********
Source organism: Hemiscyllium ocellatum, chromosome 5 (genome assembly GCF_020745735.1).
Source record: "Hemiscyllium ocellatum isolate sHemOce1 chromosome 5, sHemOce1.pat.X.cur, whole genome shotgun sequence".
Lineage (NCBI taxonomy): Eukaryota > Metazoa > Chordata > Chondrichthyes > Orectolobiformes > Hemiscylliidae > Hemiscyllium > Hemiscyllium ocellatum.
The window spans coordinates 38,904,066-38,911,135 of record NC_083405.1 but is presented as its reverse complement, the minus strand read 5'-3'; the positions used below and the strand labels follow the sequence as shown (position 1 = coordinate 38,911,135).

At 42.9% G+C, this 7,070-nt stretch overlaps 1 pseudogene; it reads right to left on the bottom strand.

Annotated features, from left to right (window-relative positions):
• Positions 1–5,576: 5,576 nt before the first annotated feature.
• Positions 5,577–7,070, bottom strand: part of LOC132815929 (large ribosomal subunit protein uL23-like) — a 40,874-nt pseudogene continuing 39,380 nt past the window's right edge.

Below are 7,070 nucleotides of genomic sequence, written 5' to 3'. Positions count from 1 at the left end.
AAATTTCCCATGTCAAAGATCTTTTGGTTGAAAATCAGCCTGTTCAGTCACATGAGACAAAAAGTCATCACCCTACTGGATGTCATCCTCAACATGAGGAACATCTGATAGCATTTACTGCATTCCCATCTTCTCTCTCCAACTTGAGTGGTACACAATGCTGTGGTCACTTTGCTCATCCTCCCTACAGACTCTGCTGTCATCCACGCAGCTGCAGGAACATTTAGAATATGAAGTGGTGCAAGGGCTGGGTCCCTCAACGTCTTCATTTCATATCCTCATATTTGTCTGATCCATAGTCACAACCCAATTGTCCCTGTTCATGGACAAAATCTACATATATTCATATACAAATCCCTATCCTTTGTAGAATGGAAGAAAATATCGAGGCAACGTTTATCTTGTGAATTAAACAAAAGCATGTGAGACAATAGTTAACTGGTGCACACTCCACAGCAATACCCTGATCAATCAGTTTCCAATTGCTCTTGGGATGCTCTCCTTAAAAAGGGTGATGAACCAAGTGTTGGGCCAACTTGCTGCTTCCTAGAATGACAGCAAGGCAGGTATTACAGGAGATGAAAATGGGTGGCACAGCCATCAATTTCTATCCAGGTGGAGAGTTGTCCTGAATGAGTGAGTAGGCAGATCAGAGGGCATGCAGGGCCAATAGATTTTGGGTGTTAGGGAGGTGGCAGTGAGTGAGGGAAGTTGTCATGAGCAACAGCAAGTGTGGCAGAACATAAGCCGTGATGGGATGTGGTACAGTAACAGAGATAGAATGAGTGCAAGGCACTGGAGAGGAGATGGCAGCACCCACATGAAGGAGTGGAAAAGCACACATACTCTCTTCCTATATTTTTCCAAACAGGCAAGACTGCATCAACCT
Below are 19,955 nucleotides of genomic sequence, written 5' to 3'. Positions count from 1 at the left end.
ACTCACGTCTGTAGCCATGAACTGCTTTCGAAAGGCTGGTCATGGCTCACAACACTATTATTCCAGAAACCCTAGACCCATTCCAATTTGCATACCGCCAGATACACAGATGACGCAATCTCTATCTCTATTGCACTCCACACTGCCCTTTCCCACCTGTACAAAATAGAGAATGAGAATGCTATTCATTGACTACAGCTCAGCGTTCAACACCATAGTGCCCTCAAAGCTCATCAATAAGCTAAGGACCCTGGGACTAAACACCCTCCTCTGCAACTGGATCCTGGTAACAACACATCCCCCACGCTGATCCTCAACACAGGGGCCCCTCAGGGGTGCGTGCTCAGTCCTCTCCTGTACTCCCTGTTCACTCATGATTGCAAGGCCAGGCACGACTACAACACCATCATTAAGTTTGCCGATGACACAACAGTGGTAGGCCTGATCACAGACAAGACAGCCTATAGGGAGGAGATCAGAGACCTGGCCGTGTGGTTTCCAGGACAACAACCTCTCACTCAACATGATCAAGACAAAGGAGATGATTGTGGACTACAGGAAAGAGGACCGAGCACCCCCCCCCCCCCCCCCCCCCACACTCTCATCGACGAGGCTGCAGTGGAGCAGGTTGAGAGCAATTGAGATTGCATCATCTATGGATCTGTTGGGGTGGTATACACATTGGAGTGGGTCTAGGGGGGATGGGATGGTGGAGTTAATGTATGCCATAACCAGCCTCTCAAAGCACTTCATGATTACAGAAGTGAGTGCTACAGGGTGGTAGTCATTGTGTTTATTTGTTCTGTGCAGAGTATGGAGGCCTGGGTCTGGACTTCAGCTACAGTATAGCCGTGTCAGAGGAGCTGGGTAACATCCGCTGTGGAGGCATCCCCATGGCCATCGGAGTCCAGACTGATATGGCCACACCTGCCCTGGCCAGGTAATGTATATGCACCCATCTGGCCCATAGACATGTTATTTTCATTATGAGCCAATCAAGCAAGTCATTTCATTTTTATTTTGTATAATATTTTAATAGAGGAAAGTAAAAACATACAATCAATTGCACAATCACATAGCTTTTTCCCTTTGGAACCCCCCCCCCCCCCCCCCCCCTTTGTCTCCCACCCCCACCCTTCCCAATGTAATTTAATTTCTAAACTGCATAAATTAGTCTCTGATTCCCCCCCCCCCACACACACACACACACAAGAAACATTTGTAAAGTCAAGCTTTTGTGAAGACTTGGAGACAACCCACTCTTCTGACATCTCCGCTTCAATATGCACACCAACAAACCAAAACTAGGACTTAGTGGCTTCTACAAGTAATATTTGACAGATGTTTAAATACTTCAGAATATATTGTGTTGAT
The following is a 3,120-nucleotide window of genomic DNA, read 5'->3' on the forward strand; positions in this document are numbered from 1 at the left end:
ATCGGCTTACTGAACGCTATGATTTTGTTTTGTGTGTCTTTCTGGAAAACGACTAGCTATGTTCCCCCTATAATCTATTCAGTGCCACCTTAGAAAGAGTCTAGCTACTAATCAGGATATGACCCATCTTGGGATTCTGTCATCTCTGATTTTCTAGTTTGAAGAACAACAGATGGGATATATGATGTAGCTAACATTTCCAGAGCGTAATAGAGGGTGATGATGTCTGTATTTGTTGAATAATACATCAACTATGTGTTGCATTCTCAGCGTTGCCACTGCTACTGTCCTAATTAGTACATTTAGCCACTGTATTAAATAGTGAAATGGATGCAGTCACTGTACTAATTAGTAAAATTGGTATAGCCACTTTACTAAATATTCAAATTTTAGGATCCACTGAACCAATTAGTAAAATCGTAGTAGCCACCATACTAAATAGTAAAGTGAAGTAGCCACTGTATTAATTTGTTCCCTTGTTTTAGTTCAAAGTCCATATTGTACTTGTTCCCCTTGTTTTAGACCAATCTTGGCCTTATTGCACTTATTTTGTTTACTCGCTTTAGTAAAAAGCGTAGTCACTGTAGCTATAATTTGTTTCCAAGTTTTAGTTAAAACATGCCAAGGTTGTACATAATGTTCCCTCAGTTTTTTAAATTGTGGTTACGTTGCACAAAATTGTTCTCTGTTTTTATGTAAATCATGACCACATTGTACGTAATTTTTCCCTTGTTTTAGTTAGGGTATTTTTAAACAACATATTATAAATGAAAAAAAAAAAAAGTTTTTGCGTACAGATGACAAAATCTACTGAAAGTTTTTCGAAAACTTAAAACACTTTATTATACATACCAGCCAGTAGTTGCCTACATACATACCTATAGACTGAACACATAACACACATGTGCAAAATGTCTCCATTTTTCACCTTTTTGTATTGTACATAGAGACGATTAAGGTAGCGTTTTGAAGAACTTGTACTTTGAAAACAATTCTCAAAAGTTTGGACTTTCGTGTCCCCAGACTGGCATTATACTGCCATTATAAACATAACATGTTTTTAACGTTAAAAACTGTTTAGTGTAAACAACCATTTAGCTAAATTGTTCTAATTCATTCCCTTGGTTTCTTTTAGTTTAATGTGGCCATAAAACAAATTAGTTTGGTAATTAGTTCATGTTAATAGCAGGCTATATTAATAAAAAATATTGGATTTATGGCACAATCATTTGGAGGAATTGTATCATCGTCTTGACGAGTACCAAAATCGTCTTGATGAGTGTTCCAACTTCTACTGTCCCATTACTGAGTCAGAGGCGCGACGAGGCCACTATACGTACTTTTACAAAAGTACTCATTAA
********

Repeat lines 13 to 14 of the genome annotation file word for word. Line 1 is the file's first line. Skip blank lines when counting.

The following is a 3,120-nucleotide window of genomic DNA, read 5'->3' on the forward strand; positions in this document are numbered from 1 at the left end:
ATCGGCTTACTGAACGCTATGATTTTGTTTTGTGTGTCTTTCTGGAAAACGACTAGCTATGTTCCCCCTATAATCTATTCAGTGCCACCTTAGAAAGAGTCTAGCTACTAATCAGGATATGACCCATCTTGGGATTCTGTCATCTCTGATTTTCTAGTTTGAAGAACAACAGATGGGATATATGATGTAGCTAACATTTCCAGAGCGTAATAGAGGGTGATGATGTCTGTATTTGTTGAATAATACATCAACTATGTGTTGCATTCTCAGCGTTGCCACTGCTACTGTCCTAATTAGTACATTTAGCCACTGTATTAAATAGTGAAATGGATGCAGTCACTGTACTAATTAGTAAAATTGGTATAGCCACTTTACTAAATATTCAAATTTTAGGATCCACTGAACCAATTAGTAAAATCGTAGTAGCCACCATACTAAATAGTAAAGTGAAGTAGCCACTGTATTAATTTGTTCCCTTGTTTTAGTTCAAAGTCCATATTGTACTTGTTCCCCTTGTTTTAGACCAATCTTGGCCTTATTGCACTTATTTTGTTTACTCGCTTTAGTAAAAAGCGTAGTCACTGTAGCTATAATTTGTTTCCAAGTTTTAGTTAAAACATGCCAAGGTTGTACATAATGTTCCCTCAGTTTTTTAAATTGTGGTTACGTTGCACAAAATTGTTCTCTGTTTTTATGTAAATCATGACCACATTGTACGTAATTTTTCCCTTGTTTTAGTTAGGGTATTTTTAAACAACATATTATAAATGAAAAAAAAAAAAAGTTTTTGCGTACAGATGACAAAATCTACTGAAAGTTTTTCGAAAACTTAAAACACTTTATTATACATACCAGCCAGTAGTTGCCTACATACATACCTATAGACTGAACACATAACACACATGTGCAAAATGTCTCCATTTTTCACCTTTTTGTATTGTACATAGAGACGATTAAGGTAGCGTTTTGAAGAACTTGTACTTTGAAAACAATTCTCAAAAGTTTGGACTTTCGTGTCCCCAGACTGGCATTATACTGCCATTATAAACATAACATGTTTTTAACGTTAAAAACTGTTTAGTGTAAACAACCATTTAGCTAAATTGTTCTAATTCATTCCCTTGGTTTCTTTTAGTTTAATGTGGCCATAAAACAAATTAGTTTGGTAATTAGTTCATGTTAATAGCAGGCTATATTAATAAAAAATATTGGATTTATGGCACAATCATTTGGAGGAATTGTATCATCGTCTTGACGAGTACCAAAATCGTCTTGATGAGTGTTCCAACTTCTACTGTCCCATTACTGAGTCAGAGGCGCGACGAGGCCACTATACGTACTTTTACAAAAGTACTCATTAA